Near the end of the Apollo 15 mission, David Scott and fellow moonwalker James Irwin conducted a secret ceremony unsanctioned by NASA: they placed on the lunar soil a small tin figurine called The Fallen Astronaut, along with a plaque bearing a list of names. By telling the stories of those sixteen astronauts and cosmonauts who died in the quest to reach the moon between 1962 and 1972, this book enriches the saga of humankind’s greatest scientific undertaking, Project Apollo, and conveys the human cost of the space race.
Many people are aware of the first manned Apollo mission, in which Gus Grissom, Ed White, and Roger Chaffee lost their lives in a fire during a ground test, but few know of the other five fallen astronauts whose stories this book tells as well, including Ted Freeman and C.C. Williams, who died in the crashes of their T-38 jets; the “Gemini Twins,” Charlie Bassett and Elliot See, killed when their jet slammed into the building where their Gemini capsule was undergoing final construction; and Ed Givens, whose fatal car crash has until now been obscured by rumors. Supported by extensive interviews and archival material, the extraordinary lives and accomplishments of these and other fallen astronauts—including eight Russian cosmonauts who lost their lives during training—unfold here in intimate and compelling detail. Their stories return us to a stirring time in the history of our nation and remind us of the cost of fulfilling our dreams. This revised edition includes expanded and revised biographies and additional photographs.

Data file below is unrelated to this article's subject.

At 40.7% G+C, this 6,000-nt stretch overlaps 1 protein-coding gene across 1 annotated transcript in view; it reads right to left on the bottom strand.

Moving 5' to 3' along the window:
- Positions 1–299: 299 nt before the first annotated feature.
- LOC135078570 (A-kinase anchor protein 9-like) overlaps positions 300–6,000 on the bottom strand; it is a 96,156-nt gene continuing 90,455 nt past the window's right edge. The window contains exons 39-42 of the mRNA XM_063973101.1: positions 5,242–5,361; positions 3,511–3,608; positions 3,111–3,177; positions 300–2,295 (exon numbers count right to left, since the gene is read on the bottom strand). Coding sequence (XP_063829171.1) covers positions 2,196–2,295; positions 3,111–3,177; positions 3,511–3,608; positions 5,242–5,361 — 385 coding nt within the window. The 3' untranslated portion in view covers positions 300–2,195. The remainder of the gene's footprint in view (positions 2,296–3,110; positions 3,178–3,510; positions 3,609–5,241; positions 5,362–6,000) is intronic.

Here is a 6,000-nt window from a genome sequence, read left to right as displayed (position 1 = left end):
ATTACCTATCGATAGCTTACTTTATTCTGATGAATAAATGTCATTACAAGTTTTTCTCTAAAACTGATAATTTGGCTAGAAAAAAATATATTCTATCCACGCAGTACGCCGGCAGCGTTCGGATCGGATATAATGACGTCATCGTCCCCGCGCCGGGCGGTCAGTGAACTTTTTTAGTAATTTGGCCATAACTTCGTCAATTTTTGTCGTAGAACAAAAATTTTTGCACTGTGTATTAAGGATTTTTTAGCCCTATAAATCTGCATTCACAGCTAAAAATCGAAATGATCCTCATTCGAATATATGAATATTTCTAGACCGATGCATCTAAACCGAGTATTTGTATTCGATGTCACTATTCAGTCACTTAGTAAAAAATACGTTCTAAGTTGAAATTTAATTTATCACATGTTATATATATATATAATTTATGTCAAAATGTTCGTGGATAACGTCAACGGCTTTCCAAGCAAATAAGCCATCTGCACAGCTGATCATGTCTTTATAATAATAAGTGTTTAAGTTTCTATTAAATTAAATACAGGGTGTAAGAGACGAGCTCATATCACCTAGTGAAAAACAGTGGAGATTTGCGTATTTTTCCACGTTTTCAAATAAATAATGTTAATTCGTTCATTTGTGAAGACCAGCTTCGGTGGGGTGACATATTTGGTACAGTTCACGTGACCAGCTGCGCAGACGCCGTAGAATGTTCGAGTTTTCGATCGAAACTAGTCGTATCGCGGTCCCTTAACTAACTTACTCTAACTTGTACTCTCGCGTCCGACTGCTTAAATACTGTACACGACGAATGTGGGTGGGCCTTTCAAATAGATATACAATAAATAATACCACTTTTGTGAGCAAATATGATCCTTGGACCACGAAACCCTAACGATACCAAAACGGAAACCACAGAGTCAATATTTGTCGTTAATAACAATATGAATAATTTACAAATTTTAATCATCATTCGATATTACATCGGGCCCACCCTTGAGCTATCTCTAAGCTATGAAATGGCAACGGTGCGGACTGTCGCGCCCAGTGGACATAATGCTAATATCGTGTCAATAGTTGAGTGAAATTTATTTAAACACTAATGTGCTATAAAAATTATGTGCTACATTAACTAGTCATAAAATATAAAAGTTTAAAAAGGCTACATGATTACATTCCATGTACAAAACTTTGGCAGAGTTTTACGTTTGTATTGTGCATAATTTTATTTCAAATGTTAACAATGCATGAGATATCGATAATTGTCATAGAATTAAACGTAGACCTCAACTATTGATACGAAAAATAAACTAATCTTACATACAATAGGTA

Eight of America's early astronauts, selected to participate in the Mercury, Gemini and Apollo programs, died while employed by NASA. Three of the eight--Roger Chaffee, Gus Grissom and Ed White--are fairly well known, having died in a gruesome fire during a training exercise in the Apollo 1 command module on January 27, 1967. The other five are far less familiar. Four perished in jet crashes (Ted Freeman, Elliot See, Charlie Bassett and C.C. Williams) while one (Ed Givens) died in a car crash. Unfortunately, Burgess (Teacher in Space) and Doolan (coauthor, Mission to Planet Earth) tell their stories in turgid and repetitive prose, failing to dig beneath the surface and thus providing remarkably little insight into the men, their time or the agency for which they worked. Unlike virtually every other book dealing with the personalities of the astronauts, this one leads us to believe that all were single-minded saints, with no human foibles. Rounding out the book is a chapter written by Vis, a Dutch space analyst, detailing the lives and deaths of the eight Soviet cosmonauts who died between 1961 and 1971. This chapter is even weaker than the rest; little meaningful information is presented and there are factual conflicts with the American chapters. While the untimely deaths of good, talented men evoke pathos, these abbreviated biographies do not deepen understanding of them. 37 b&w photos.